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Have you ever regretted selling a piece of your original art?
At a specific level, I regret having sold ANY of it, which is why I try to structure things so I don't have to. I envy people who have ALL of their own work. I think Wendy Pini still has all of ELFQUEST. I think Jeff Smith still has ALL of BONE. The Walt Simonsen THOR book IDW did was only possible because he had all the artwork. Good for Walt! I wish I could say that about HIGH SOCIETY.
Is it that you feel a bond toward it, or could you care less about it once it's printed?
Well, as I say, it's off-site so it's not something that's -- with apologies to Burt Bacharach -- "always there to remind me". Personally, no, I don't have a bond with it. It's just bad art. Things I tried to do well and was successful with to... a degree. 75%-happy-with-it pages, 50%-happy-with-it-pages. Some 90% happy with it. Mostly 95% happy with what Gerhard did pages, which is a different thing. The best analogy I could come up with would be Barry Windsor-Smith and "Red Nails". Barry isn't happy with it. It's like, "I know how to do all that much better now." The proportions are off. All you can see are the flaws that you couldn't see when you originally did it. But I saw it when I was 17 so I'll always see it as a 17-year-old would see it. "THIS IS BLOWING. MY. MIND." But to Barry it's just bad Barry art.
But, yes, definitely -- it's the work he's most known for in comics. For me, there should be a Gorblimey Museum or a promise of a Gorblimey Museum where you can go and see all of "Red Nails" on the wall. Or rotating 10 pages at a time. And that isn't going to happen. "Red Nails" was purchased in its entirety. So, it's in private hands. That means only one lucky guy gets to see it. Well, CEREBUS and HIGH SOCIETY are my "Red Nails" and I know that. You have to be able to stand back far enough to see what everyone else sees the way they see it and be... responsible... towards that. If I sold all of the CEREBUS artwork and STRANGE DEATH artwork and hung onto the glamourpuss pages -- my personal preference -- posterity would take a dim view. Like Lewis Carroll annotating thoroughly all of his treatises on mathematics and preserving the material. Get a grip. ALICE IN WONDERLAND and THROUGH THE LOOKING GLASS. That's what people want.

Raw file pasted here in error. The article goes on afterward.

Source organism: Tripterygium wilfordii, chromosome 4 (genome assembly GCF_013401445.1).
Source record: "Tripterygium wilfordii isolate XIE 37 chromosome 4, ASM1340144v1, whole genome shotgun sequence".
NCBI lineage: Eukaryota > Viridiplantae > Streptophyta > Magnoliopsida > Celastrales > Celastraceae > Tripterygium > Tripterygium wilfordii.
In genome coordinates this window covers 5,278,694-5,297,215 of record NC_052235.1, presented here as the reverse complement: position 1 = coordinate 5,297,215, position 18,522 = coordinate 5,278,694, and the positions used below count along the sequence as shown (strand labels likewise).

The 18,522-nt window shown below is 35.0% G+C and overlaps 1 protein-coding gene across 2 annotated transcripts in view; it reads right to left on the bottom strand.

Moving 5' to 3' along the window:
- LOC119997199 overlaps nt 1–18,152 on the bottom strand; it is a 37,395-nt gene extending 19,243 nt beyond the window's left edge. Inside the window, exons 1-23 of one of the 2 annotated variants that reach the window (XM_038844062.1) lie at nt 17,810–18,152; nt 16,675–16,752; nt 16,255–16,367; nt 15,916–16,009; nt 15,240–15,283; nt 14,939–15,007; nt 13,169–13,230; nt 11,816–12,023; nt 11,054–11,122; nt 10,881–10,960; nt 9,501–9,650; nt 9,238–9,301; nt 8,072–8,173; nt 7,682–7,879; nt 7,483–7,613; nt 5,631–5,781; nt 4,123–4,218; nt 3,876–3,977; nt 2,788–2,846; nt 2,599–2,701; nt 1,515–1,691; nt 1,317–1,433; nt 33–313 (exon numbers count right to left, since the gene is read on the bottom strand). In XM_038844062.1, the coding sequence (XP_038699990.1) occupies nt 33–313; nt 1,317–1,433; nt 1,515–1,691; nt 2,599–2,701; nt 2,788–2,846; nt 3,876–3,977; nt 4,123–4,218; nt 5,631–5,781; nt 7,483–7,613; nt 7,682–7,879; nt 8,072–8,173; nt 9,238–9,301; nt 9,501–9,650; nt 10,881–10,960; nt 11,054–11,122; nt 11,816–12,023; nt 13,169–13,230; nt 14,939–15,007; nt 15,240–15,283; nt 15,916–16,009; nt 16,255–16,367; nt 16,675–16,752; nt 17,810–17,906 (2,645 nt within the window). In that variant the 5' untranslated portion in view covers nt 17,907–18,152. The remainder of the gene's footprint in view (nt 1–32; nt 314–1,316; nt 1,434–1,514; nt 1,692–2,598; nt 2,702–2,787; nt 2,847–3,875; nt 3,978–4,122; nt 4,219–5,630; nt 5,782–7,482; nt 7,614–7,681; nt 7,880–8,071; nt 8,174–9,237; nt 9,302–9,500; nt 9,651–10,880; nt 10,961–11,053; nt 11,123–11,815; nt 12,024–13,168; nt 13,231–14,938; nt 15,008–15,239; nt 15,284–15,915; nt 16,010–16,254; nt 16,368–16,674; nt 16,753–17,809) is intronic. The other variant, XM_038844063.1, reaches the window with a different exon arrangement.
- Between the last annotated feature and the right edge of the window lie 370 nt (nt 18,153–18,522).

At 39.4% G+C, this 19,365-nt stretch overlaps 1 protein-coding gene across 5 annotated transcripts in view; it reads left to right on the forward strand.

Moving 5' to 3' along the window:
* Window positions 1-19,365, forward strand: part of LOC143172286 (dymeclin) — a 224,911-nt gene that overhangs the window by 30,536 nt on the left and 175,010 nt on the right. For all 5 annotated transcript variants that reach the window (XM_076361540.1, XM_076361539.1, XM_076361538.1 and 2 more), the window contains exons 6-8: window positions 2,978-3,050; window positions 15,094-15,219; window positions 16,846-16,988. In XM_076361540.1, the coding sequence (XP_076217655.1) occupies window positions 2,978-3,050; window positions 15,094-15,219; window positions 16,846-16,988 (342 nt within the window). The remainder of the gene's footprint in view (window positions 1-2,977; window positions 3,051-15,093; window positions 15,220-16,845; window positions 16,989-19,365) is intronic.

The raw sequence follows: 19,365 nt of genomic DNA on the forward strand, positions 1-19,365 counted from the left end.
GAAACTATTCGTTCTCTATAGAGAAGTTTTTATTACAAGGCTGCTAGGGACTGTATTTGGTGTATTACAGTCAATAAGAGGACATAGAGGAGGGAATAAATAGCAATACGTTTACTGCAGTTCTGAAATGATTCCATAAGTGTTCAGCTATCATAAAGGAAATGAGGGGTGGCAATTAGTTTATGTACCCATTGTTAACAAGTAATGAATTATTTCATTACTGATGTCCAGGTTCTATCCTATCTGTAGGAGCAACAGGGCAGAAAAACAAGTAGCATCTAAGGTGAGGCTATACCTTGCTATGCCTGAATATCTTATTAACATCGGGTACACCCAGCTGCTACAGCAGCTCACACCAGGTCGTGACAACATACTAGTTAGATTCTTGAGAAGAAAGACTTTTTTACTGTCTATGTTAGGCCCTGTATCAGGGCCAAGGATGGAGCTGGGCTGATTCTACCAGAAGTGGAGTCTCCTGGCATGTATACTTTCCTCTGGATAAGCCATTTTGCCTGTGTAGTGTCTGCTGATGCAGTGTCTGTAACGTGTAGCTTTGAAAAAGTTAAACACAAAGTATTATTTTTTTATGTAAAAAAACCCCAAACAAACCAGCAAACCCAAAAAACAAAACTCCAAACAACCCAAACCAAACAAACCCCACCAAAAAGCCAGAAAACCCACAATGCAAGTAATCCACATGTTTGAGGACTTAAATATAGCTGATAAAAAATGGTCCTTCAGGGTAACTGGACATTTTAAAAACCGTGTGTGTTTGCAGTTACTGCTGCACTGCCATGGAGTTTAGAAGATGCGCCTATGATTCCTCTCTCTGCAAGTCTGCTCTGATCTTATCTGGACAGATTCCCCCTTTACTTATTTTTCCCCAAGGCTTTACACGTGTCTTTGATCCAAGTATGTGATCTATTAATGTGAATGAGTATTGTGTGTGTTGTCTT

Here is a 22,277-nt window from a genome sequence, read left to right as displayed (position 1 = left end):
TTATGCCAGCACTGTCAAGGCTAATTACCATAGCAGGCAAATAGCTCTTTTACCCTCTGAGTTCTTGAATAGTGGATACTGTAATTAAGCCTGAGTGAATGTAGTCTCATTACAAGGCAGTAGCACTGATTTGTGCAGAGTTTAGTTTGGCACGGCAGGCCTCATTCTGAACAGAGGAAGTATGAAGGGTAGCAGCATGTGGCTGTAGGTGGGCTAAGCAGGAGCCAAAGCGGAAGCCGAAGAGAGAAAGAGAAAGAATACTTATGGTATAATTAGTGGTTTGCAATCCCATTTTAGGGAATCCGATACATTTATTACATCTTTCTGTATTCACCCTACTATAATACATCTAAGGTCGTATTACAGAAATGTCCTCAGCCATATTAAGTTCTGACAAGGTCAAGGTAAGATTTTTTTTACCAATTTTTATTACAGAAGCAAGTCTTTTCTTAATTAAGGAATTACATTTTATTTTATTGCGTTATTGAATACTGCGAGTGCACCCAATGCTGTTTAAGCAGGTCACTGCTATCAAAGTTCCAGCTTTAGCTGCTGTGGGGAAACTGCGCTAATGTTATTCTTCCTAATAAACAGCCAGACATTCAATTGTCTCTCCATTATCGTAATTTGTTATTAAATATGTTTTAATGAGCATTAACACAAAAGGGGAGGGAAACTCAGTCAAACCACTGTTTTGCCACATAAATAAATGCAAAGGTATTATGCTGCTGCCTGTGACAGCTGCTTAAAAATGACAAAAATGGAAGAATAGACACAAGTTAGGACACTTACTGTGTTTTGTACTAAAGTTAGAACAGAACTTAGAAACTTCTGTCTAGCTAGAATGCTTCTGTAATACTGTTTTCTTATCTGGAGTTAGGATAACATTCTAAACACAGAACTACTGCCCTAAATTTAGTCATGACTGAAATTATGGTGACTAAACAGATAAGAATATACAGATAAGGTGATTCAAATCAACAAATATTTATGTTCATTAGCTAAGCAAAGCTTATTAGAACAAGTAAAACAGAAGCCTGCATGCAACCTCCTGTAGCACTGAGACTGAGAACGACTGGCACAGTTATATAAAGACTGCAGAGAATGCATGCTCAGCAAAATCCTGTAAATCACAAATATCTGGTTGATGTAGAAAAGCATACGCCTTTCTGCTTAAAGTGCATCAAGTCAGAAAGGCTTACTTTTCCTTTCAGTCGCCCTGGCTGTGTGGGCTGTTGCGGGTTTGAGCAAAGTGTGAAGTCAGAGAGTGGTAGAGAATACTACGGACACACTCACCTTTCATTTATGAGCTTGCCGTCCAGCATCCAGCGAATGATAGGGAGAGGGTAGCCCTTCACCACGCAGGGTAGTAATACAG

The political climate I referred to is at its worst in Kitchener. On top of which even the people who know what I did look down on it. Not with any animosity. It's just a comic book. Weird thing to do for a living. I know the guy who pretty much runs Heritage Kitchener. I know the Mayor. It's just not something we could have a conversation about. So, preserving it to a future day when that... POSSIBLY... isn't the case is a pretty much insurmountable task. But, then so was producing it in the first place, right? One example of insurmountable follows another. As Scott Fitzgerald wrote in his notebooks, "Learn young about hard work and good manners and you'll be through the whole nasty business and nicely dead again before you know it."
It came as an enormous surprise to me that I still had 190 pages of HIGH SOCIETY when I had to go and get them for Sandeep to scan. Just a PILE of artwork. I thought it was like CEREBUS where I have maybe two dozen. That was what made me think: Well, okay, you've got about 170 pages more than you thought you did. It's a good representation. What's 10 pages going to hurt? It was a very unhappy first step though.
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Are there any pages/illustrations you absolutely would never sell? If so, which and why?
Never say never. Another massive hit to the global economy like September 2008 and I could be trading HIGH SOCIETY pages for loaves of bread in my 70s and 80s.